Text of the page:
Different kinds of laughter also spark different connections within the "laughter perception network" in the human brain depending on their context, according to new research.
A laugh may signal mockery, humor, joy or simply be a response to tickling, but each kind of laughter conveys a wealth of auditory and social information. These different kinds of laughter also spark different connections within the "laughter perception network" in the human brain depending on their context, according to scientists
The research was published May 8 in the open access journal PLOS ONE by Dirk Wildgruber and colleagues from the University of Tuebingen, Germany.
Laughter in animals is a form of social bonding based on a primordial reflex to tickling, but human laughter has come a long way from these playful roots. Though many people laugh when they're tickled, 'social laughter' in humans can be used to communicate happiness, taunts or other conscious messages to peers. Here, researchers studied participants' neural responses as they listened to three kinds of laughter: joy, taunt and tickling.
"Laughing at someone and laughing with someone leads to different social consequences," says Wildgruber. "Specific cerebral connectivity patterns during perception of these different types of laughter presumably reflect modulation of attentional mechanisms and processing resources.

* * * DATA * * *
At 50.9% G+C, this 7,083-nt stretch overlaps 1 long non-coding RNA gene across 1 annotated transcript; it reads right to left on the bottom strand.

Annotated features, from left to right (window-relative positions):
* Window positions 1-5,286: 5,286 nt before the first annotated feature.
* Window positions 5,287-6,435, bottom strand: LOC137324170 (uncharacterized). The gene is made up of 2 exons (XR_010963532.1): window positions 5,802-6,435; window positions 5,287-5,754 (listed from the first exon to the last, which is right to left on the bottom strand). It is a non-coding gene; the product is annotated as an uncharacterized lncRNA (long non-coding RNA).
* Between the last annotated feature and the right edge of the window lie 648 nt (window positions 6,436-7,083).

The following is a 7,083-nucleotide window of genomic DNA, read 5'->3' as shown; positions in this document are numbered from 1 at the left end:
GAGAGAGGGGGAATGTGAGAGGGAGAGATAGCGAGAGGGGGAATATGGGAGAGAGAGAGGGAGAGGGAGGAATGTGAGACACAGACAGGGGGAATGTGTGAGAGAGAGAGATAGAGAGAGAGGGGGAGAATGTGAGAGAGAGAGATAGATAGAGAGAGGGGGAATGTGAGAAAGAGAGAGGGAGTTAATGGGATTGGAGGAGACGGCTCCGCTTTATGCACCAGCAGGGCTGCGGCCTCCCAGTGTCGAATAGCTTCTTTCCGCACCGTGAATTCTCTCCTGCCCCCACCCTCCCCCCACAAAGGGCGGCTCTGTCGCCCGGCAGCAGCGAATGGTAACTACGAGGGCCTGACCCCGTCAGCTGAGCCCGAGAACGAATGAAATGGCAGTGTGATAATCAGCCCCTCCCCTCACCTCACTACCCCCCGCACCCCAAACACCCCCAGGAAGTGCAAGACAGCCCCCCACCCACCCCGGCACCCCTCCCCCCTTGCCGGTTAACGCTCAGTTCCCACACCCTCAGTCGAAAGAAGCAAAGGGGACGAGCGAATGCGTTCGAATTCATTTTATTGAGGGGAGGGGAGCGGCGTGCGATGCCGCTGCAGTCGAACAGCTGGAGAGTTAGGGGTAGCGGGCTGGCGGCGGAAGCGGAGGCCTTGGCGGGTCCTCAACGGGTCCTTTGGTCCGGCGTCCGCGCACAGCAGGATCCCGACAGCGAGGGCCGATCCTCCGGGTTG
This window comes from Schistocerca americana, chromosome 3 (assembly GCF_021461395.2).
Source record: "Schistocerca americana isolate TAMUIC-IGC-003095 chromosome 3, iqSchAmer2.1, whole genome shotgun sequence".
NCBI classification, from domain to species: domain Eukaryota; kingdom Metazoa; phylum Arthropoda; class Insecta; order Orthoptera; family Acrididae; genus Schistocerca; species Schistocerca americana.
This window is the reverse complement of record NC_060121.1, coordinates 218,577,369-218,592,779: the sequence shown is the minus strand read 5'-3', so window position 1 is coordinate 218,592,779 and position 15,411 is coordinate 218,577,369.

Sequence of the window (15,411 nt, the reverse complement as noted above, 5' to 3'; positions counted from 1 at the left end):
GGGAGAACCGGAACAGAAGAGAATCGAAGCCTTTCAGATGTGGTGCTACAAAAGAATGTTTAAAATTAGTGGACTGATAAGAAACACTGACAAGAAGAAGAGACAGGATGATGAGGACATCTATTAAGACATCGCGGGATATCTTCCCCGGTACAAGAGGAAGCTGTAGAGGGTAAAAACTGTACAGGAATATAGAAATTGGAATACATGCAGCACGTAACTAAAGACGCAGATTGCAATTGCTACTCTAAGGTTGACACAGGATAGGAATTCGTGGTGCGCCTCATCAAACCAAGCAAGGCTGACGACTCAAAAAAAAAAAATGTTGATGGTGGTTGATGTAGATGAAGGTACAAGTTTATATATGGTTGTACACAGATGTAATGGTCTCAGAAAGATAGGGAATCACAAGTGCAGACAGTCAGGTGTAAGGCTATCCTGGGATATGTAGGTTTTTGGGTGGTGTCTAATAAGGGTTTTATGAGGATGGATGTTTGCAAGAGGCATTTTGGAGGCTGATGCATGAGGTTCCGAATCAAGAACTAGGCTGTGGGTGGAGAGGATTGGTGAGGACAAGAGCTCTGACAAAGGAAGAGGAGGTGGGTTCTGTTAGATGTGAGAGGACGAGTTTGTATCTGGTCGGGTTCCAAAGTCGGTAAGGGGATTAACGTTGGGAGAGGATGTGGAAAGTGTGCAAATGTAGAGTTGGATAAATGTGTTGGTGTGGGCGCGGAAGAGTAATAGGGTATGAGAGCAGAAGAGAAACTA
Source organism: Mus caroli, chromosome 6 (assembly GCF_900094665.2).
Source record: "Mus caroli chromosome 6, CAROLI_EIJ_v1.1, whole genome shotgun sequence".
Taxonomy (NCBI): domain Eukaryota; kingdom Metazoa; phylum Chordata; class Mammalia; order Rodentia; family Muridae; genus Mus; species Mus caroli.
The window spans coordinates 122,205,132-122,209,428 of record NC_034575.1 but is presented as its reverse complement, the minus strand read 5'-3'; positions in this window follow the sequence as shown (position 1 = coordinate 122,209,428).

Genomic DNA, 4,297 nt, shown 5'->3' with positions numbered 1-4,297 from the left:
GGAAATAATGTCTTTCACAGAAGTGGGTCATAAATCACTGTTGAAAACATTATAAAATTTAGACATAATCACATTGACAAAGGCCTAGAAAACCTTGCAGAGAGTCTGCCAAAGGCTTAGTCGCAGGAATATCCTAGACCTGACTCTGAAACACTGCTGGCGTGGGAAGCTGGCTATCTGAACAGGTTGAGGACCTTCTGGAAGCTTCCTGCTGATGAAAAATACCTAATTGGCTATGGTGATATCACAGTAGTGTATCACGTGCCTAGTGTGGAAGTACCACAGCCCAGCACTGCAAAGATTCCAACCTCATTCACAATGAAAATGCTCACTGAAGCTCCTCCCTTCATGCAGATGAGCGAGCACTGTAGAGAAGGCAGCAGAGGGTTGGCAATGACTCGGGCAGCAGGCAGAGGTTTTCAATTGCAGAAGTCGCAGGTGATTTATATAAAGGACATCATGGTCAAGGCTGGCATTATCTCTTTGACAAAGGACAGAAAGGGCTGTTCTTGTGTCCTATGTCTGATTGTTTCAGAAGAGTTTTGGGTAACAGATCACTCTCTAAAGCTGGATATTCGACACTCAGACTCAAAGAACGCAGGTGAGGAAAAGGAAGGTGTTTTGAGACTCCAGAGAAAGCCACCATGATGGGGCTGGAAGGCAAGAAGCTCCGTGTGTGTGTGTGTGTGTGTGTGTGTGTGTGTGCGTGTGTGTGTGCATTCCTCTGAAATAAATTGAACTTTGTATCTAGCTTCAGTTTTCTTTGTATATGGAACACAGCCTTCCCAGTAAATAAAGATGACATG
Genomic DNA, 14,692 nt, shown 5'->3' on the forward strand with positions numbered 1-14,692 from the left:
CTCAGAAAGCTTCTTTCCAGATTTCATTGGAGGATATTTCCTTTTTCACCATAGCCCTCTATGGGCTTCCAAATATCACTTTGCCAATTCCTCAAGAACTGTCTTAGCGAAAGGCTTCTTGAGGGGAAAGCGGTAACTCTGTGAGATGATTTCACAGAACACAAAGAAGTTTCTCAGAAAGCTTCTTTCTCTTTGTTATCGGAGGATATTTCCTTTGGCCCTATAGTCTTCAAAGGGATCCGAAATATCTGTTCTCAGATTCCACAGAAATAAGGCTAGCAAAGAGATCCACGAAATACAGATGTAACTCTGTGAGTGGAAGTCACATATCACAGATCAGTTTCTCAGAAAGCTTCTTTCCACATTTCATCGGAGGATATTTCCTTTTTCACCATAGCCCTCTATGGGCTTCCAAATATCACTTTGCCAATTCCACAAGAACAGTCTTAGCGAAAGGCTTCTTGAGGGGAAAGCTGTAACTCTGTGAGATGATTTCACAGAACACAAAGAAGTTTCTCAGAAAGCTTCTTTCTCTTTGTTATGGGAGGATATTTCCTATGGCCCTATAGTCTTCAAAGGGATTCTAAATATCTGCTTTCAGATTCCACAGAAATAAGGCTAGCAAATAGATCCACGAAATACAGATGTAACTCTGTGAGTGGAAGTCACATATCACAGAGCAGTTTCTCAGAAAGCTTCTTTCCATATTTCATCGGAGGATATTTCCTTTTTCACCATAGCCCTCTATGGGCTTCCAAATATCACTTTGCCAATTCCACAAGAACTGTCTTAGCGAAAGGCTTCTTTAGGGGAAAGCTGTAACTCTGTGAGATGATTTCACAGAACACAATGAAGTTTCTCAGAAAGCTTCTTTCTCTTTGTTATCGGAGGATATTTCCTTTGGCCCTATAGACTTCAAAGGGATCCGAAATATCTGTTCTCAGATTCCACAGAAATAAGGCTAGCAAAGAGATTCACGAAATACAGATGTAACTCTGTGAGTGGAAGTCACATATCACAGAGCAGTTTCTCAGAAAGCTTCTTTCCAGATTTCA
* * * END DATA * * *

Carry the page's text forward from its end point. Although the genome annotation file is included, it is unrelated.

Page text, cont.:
The researchers found that brain regions sensitive to processing more complex social information were activated when people heard joyous or taunting laughter, but not when they heard the 'tickling laughter'. However, 'tickling laughter' is more complex than the other types at the acoustic level, and consequently activated brain regions sensitive to this higher degree of acoustic complexity. These dynamic changes activated and connected different regions depending on the kind of laughter participants heard. Patterns of brain connectivity can impact cognitive function in health and disease.
Though some previous research has examined how speech can influence these patterns, this study is among the first few to examine non-verbal vocal cues like laughter.